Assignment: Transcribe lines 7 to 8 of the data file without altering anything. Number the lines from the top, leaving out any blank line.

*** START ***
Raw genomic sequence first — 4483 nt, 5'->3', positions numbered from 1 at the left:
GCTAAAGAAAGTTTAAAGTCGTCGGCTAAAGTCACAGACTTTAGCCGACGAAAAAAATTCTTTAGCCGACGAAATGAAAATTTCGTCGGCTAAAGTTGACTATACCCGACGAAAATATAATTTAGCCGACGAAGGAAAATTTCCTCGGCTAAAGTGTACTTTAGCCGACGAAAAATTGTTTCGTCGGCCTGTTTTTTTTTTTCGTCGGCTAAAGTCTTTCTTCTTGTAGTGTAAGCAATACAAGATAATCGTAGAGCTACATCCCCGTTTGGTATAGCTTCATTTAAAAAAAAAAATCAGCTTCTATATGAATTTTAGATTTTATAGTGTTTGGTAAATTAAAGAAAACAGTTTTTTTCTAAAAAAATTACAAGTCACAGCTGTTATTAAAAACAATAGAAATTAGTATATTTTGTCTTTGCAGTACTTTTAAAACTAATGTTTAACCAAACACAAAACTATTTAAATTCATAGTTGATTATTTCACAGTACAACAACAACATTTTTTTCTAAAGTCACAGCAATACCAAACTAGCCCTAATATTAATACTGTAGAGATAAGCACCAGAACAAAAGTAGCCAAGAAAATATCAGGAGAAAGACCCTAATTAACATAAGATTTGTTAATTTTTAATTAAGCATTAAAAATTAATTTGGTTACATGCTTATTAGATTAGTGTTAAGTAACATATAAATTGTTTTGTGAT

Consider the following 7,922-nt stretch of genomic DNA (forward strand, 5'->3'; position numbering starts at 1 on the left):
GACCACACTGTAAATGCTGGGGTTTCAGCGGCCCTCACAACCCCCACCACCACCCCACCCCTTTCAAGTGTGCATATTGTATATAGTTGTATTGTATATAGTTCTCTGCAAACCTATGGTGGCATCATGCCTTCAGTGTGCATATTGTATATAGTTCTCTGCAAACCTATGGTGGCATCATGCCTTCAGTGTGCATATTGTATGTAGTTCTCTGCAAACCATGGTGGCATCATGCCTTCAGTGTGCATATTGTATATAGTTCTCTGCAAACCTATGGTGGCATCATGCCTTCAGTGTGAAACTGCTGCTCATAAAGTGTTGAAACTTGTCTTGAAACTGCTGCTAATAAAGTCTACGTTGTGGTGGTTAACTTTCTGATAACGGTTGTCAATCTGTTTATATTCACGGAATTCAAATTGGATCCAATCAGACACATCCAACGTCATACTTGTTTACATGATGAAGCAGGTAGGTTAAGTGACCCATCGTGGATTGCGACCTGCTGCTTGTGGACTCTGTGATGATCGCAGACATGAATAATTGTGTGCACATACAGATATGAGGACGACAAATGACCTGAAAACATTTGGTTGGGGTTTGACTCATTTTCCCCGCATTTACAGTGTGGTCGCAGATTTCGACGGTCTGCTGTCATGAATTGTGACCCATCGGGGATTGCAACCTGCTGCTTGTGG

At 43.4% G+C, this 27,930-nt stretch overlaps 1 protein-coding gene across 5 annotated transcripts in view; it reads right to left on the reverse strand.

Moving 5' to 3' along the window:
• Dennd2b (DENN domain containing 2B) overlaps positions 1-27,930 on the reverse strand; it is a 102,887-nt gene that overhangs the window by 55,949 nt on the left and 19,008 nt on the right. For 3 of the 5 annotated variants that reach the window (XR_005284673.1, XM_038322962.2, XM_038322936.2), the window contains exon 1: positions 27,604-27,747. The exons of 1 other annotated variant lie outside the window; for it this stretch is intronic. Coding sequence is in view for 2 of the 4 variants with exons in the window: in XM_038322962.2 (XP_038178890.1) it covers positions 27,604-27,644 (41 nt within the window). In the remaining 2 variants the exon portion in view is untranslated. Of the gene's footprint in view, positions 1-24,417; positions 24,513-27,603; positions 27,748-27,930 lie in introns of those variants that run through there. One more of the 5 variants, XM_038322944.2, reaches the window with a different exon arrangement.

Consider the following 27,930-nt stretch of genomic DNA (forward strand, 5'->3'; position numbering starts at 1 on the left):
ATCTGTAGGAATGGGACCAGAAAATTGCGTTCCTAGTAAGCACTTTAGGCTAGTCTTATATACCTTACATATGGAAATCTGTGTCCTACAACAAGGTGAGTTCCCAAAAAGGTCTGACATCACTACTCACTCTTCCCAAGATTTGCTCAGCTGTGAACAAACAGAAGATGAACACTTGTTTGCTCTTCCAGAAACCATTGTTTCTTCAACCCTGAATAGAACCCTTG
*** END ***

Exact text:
• Dennd2b (DENN domain containing 2B) overlaps positions 1-27,930 on the reverse strand; it is a 102,887-nt gene that overhangs the window by 55,949 nt on the left and 19,008 nt on the right. For 3 of the 5 annotated variants that reach the window (XR_005284673.1, XM_038322962.2, XM_038322936.2), the window contains exon 1: positions 27,604-27,747. The exons of 1 other annotated variant lie outside the window; for it this stretch is intronic. Coding sequence is in view for 2 of the 4 variants with exons in the window: in XM_038322962.2 (XP_038178890.1) it covers positions 27,604-27,644 (41 nt within the window). In the remaining 2 variants the exon portion in view is untranslated. Of the gene's footprint in view, positions 1-24,417; positions 24,513-27,603; positions 27,748-27,930 lie in introns of those variants that run through there. One more of the 5 variants, XM_038322944.2, reaches the window with a different exon arrangement.

Consider the following 27,930-nt stretch of genomic DNA (forward strand, 5'->3'; position numbering starts at 1 on the left):